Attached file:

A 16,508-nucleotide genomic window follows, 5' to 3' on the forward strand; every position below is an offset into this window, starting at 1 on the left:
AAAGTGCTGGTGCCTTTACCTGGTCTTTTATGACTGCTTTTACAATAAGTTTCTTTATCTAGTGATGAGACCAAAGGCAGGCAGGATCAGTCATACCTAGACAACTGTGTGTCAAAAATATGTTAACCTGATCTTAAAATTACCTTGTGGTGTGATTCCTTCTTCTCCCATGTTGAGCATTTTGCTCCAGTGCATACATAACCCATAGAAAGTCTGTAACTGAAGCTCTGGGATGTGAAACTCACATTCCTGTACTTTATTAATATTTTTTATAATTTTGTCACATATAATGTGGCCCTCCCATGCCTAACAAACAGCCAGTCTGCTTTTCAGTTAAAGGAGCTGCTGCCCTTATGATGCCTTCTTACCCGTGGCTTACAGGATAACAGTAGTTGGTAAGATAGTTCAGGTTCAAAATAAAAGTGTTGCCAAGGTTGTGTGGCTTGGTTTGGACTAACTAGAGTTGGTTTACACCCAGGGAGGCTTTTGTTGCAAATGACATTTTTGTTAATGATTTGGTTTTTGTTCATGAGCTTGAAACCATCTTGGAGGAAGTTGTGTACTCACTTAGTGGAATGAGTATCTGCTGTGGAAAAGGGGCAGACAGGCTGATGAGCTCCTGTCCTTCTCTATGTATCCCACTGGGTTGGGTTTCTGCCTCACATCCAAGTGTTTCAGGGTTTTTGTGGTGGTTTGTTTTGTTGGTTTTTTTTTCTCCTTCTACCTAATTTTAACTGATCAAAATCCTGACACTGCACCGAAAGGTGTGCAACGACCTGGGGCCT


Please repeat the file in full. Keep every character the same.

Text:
A 16,508-nucleotide genomic window follows, 5' to 3' on the forward strand; every position below is an offset into this window, starting at 1 on the left:
AAAGTGCTGGTGCCTTTACCTGGTCTTTTATGACTGCTTTTACAATAAGTTTCTTTATCTAGTGATGAGACCAAAGGCAGGCAGGATCAGTCATACCTAGACAACTGTGTGTCAAAAATATGTTAACCTGATCTTAAAATTACCTTGTGGTGTGATTCCTTCTTCTCCCATGTTGAGCATTTTGCTCCAGTGCATACATAACCCATAGAAAGTCTGTAACTGAAGCTCTGGGATGTGAAACTCACATTCCTGTACTTTATTAATATTTTTTATAATTTTGTCACATATAATGTGGCCCTCCCATGCCTAACAAACAGCCAGTCTGCTTTTCAGTTAAAGGAGCTGCTGCCCTTATGATGCCTTCTTACCCGTGGCTTACAGGATAACAGTAGTTGGTAAGATAGTTCAGGTTCAAAATAAAAGTGTTGCCAAGGTTGTGTGGCTTGGTTTGGACTAACTAGAGTTGGTTTACACCCAGGGAGGCTTTTGTTGCAAATGACATTTTTGTTAATGATTTGGTTTTTGTTCATGAGCTTGAAACCATCTTGGAGGAAGTTGTGTACTCACTTAGTGGAATGAGTATCTGCTGTGGAAAAGGGGCAGACAGGCTGATGAGCTCCTGTCCTTCTCTATGTATCCCACTGGGTTGGGTTTCTGCCTCACATCCAAGTGTTTCAGGGTTTTTGTGGTGGTTTGTTTTGTTGGTTTTTTTTTCTCCTTCTACCTAATTTTAACTGATCAAAATCCTGACACTGCACCGAAAGGTGTGCAACGACCTGGGGCCT